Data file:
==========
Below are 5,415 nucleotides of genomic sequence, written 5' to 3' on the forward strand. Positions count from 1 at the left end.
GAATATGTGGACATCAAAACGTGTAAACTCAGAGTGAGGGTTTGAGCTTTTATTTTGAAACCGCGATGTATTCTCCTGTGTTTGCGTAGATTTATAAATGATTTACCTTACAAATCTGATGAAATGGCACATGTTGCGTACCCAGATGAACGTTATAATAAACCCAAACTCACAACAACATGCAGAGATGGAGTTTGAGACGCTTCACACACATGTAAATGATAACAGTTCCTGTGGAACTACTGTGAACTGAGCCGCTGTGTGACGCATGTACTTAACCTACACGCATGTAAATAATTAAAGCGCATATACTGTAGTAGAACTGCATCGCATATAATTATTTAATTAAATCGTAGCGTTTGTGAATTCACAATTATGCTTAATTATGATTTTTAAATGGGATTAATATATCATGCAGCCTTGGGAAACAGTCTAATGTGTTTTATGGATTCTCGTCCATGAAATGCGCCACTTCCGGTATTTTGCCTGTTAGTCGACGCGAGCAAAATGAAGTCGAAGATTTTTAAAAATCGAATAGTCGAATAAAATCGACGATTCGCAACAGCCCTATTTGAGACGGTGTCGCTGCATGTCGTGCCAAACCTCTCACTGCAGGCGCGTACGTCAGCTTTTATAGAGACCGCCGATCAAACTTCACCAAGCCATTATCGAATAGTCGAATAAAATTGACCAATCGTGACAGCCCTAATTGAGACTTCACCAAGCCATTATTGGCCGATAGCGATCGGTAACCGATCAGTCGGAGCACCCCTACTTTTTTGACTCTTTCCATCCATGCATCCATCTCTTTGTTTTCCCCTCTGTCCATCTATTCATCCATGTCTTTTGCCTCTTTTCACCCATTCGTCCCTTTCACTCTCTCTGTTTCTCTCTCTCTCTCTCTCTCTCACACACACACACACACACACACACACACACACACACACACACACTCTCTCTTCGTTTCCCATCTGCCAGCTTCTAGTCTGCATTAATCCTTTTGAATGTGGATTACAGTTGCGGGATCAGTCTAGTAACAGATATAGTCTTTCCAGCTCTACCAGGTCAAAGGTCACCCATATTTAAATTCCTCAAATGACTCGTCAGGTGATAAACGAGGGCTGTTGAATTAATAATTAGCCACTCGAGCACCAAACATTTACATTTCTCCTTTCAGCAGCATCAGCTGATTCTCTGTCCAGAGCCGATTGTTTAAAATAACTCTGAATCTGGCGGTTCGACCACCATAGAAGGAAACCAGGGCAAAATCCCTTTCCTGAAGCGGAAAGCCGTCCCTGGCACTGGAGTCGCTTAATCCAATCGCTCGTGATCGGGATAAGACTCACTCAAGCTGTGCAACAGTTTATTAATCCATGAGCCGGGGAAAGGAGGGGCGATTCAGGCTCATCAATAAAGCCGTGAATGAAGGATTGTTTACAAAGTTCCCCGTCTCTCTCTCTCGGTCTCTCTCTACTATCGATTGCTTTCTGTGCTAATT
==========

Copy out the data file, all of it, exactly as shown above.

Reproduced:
Below are 5,415 nucleotides of genomic sequence, written 5' to 3' on the forward strand. Positions count from 1 at the left end.
GAATATGTGGACATCAAAACGTGTAAACTCAGAGTGAGGGTTTGAGCTTTTATTTTGAAACCGCGATGTATTCTCCTGTGTTTGCGTAGATTTATAAATGATTTACCTTACAAATCTGATGAAATGGCACATGTTGCGTACCCAGATGAACGTTATAATAAACCCAAACTCACAACAACATGCAGAGATGGAGTTTGAGACGCTTCACACACATGTAAATGATAACAGTTCCTGTGGAACTACTGTGAACTGAGCCGCTGTGTGACGCATGTACTTAACCTACACGCATGTAAATAATTAAAGCGCATATACTGTAGTAGAACTGCATCGCATATAATTATTTAATTAAATCGTAGCGTTTGTGAATTCACAATTATGCTTAATTATGATTTTTAAATGGGATTAATATATCATGCAGCCTTGGGAAACAGTCTAATGTGTTTTATGGATTCTCGTCCATGAAATGCGCCACTTCCGGTATTTTGCCTGTTAGTCGACGCGAGCAAAATGAAGTCGAAGATTTTTAAAAATCGAATAGTCGAATAAAATCGACGATTCGCAACAGCCCTATTTGAGACGGTGTCGCTGCATGTCGTGCCAAACCTCTCACTGCAGGCGCGTACGTCAGCTTTTATAGAGACCGCCGATCAAACTTCACCAAGCCATTATCGAATAGTCGAATAAAATTGACCAATCGTGACAGCCCTAATTGAGACTTCACCAAGCCATTATTGGCCGATAGCGATCGGTAACCGATCAGTCGGAGCACCCCTACTTTTTTGACTCTTTCCATCCATGCATCCATCTCTTTGTTTTCCCCTCTGTCCATCTATTCATCCATGTCTTTTGCCTCTTTTCACCCATTCGTCCCTTTCACTCTCTCTGTTTCTCTCTCTCTCTCTCTCTCTCACACACACACACACACACACACACACACACACACACACACACACTCTCTCTTCGTTTCCCATCTGCCAGCTTCTAGTCTGCATTAATCCTTTTGAATGTGGATTACAGTTGCGGGATCAGTCTAGTAACAGATATAGTCTTTCCAGCTCTACCAGGTCAAAGGTCACCCATATTTAAATTCCTCAAATGACTCGTCAGGTGATAAACGAGGGCTGTTGAATTAATAATTAGCCACTCGAGCACCAAACATTTACATTTCTCCTTTCAGCAGCATCAGCTGATTCTCTGTCCAGAGCCGATTGTTTAAAATAACTCTGAATCTGGCGGTTCGACCACCATAGAAGGAAACCAGGGCAAAATCCCTTTCCTGAAGCGGAAAGCCGTCCCTGGCACTGGAGTCGCTTAATCCAATCGCTCGTGATCGGGATAAGACTCACTCAAGCTGTGCAACAGTTTATTAATCCATGAGCCGGGGAAAGGAGGGGCGATTCAGGCTCATCAATAAAGCCGTGAATGAAGGATTGTTTACAAAGTTCCCCGTCTCTCTCTCTCGGTCTCTCTCTACTATCGATTGCTTTCTGTGCTAATT